Blazar Research at Boston University

Institute for Astrophysical Research

                                                                              People in the Blazar Research Group

Movie of gamma-ray bright quasar 1222+216, made from VLBA images    1222+216 on kpc scales    1222+216 light curves
Above left: Movie of the jet of gamma-ray bright quasar 1222+216 (or 4C21.35), at a redshift of 0.435 (distance of 3.8 billion light-years), so that 0.5 mas (milli-arcseconds) corresponds to 9.2 light-years. The images used to make the movie are from the Very Long Baseline Array. Colors indicate brightness. Although we think that the jet flows continously from near the black hole (which is invisible and located near the bottom of the frame), "blobs" of brightness appear and move down the jet (at speeds that appear to be faster than light - just an illusion) as the jet becomes bright in gamma rays (as observed by NASA's Fermi Gamma-ray Space Telescope) and at other frequencies.
Above middle: The same quasar but on scales of tens of thousands of light-years, showing how the jet twists.We think that the jet is really coming almost right at us, so the bends appear more dramatic than they are in 3D. False color: X-ray image from NASA's Chandra X-ray Observatory; contours: 1.4 GHz radio image from the Very Large Array. The Very Long Baseline Array and the Very Large Array are instrumenst of the National Radio Astronomy Observatory, which is a facility of the National Science Foundation operated by Associated Universities, Inc.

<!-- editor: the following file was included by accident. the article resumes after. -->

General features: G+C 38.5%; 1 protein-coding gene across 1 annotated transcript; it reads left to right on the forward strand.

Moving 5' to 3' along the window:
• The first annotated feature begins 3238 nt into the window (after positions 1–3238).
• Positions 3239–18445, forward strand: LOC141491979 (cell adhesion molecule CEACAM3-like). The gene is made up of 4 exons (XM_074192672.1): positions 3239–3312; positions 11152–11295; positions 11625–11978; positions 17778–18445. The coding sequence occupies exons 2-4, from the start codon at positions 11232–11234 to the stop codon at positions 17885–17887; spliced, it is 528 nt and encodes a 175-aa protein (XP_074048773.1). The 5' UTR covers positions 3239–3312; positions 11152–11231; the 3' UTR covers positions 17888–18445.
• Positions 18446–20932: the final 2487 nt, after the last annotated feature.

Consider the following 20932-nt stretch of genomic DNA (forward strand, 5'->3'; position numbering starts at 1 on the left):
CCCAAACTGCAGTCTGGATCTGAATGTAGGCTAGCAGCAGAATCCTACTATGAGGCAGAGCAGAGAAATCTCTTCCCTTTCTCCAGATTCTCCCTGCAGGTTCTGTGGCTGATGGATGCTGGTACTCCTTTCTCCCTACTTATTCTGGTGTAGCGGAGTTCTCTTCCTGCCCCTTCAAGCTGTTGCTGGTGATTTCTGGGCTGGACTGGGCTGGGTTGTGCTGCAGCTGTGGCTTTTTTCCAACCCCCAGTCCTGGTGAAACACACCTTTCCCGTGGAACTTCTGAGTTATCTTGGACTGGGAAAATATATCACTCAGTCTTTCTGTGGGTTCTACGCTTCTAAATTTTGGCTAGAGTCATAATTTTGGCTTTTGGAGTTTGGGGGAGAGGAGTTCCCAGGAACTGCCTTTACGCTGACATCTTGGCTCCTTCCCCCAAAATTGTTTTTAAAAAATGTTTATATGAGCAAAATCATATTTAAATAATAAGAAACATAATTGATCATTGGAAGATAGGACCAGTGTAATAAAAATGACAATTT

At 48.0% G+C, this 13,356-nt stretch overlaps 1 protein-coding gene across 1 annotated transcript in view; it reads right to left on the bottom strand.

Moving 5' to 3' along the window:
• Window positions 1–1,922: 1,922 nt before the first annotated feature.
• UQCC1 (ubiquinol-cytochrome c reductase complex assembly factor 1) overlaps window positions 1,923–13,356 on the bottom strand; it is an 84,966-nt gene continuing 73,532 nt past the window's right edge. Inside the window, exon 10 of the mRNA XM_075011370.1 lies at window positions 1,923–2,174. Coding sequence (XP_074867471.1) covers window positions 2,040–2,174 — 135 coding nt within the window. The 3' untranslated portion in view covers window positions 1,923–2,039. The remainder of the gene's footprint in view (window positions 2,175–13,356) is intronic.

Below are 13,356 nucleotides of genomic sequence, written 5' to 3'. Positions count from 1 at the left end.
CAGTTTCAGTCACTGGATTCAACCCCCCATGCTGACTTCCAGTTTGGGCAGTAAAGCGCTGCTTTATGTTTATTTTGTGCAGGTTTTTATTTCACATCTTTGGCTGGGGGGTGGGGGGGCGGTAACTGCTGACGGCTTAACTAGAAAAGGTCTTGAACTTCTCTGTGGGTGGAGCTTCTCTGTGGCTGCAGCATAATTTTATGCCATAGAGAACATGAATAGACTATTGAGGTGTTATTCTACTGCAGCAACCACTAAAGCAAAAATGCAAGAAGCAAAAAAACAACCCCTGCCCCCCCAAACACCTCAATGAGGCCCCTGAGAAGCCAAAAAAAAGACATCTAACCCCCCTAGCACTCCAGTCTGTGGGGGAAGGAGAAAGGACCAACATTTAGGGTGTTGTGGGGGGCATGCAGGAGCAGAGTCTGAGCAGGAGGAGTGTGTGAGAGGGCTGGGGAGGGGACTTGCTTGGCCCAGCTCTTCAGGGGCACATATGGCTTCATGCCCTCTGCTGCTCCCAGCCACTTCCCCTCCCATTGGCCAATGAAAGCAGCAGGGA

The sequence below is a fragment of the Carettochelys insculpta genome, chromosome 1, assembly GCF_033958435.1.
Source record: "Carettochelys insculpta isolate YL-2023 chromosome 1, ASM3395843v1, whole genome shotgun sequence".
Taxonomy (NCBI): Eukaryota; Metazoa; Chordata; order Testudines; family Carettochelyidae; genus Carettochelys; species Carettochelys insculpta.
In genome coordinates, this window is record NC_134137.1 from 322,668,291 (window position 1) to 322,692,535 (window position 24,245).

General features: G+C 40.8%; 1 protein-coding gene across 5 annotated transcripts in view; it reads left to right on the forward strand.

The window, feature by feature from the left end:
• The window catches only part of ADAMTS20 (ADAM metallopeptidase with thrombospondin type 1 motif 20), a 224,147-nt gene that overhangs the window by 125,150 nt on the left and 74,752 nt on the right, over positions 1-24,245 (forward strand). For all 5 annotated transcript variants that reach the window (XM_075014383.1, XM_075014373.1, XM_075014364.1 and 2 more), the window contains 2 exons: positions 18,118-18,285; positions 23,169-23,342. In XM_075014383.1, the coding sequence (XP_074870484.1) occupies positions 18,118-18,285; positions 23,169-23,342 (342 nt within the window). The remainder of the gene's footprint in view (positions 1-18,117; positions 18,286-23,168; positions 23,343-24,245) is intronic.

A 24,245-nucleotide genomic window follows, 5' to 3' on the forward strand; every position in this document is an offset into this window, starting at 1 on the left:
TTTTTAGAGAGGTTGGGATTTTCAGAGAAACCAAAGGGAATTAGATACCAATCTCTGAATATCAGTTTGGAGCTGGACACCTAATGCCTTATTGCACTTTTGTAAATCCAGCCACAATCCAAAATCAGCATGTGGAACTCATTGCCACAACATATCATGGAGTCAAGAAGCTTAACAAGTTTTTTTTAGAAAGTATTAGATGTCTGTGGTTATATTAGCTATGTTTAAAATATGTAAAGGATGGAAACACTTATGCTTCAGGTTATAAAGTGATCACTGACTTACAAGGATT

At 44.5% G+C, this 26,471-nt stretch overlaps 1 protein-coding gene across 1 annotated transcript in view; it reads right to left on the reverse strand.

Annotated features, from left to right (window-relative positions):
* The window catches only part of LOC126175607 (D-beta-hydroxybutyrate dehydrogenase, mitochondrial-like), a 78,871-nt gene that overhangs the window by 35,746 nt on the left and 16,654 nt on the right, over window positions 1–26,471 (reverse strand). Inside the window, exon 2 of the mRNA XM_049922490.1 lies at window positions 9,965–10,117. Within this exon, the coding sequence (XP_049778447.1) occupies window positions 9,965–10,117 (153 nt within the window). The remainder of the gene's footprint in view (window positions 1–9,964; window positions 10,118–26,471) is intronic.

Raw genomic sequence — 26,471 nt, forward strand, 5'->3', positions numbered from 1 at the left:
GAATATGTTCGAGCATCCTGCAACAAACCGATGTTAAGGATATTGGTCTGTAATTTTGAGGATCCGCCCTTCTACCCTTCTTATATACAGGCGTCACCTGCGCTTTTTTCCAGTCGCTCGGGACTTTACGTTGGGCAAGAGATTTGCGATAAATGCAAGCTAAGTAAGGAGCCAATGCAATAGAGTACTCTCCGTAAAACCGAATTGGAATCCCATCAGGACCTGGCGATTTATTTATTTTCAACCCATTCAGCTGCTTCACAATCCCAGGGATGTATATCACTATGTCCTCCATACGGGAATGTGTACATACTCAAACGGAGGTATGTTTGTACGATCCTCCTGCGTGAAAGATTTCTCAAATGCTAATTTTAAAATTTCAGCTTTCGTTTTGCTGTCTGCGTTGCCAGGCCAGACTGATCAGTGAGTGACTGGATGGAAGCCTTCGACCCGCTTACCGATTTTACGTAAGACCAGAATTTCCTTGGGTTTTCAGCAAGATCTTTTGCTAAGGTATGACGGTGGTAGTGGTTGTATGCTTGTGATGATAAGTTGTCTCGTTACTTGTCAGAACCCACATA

Above right: Brightness vs. time. Top panel: Gamma-ray (blue: Fermi; yellow: MAGIC and VERITAS); bottom panel: visible light. Red vertical dashed lines mark times when a new blob first appears in the jet.

Project VLBA-BU-BLAZAR: Roughly Monthly VLBA Images of Gamma-Ray Bright Blazars at 43 GHz with Data Files and Graphs of Gamma-ray and Visible-light Brightness Plus Visible-light Polarization vs. Time

General Description of Our Research on Blazars    

TEMZ computer model for variability of flux, polarization, and spectral energy distribution of blazars            

Prof. Alan Marscher's textbook on cosmology for non-science majors: From Nothing to Everything: The Story of Our Universe

Prof. Alan Marscher's presentation on Jets from Black Holes in Quasars at the Northeast Astronomy Forum on Saturday April 18, 2009 (for anyone interested in black holes & quasars)

Original Science Songs by Cosmos II (including international hit "Superluminal Lover"), aka Alan Marscher

Press Release: Graduate student Nicholas MacDonald won the prize for best student talk at the May 2015 meeting of the Canadian Astronomical Society in Hamilton, Ontario. His talk on his model for "orphan" gamma-ray flares from a blob of plasma passing through a region of strong emission in the sheath of a blazar jet was accompanied by a press release.

Dr. Alan Marscher                                      Dr. Svetlana Jorstad

Professor of Astronomy                                       Senior Research Scientist



Dr. Manasvita Joshi, Research Scientist Dr. Monasvita Joshi photo


                           Nick MacDonald Dr. Mahito Sasada, Postdoctoral Fellow


                                 Nick MacDonald Dr. Nicholas MacDonald, Instructor


        Mason Keck        

Mr. Mason Keck, Graduate Student


                                 Karen Williamson Ms. Karen Williamson, Research Technician


            Mr. Muhammad Zain Mobeen, 3rd-year Undergraduate Student


Mr. John Hunter, 2nd-Year Undergraduate Student

        Karen Williamson

            Ms. Katya Leidig, 1st-year Undergraduate Student



If you have any questions about the BU Blazar Research Group, please send e-mail to Prof. Marscher.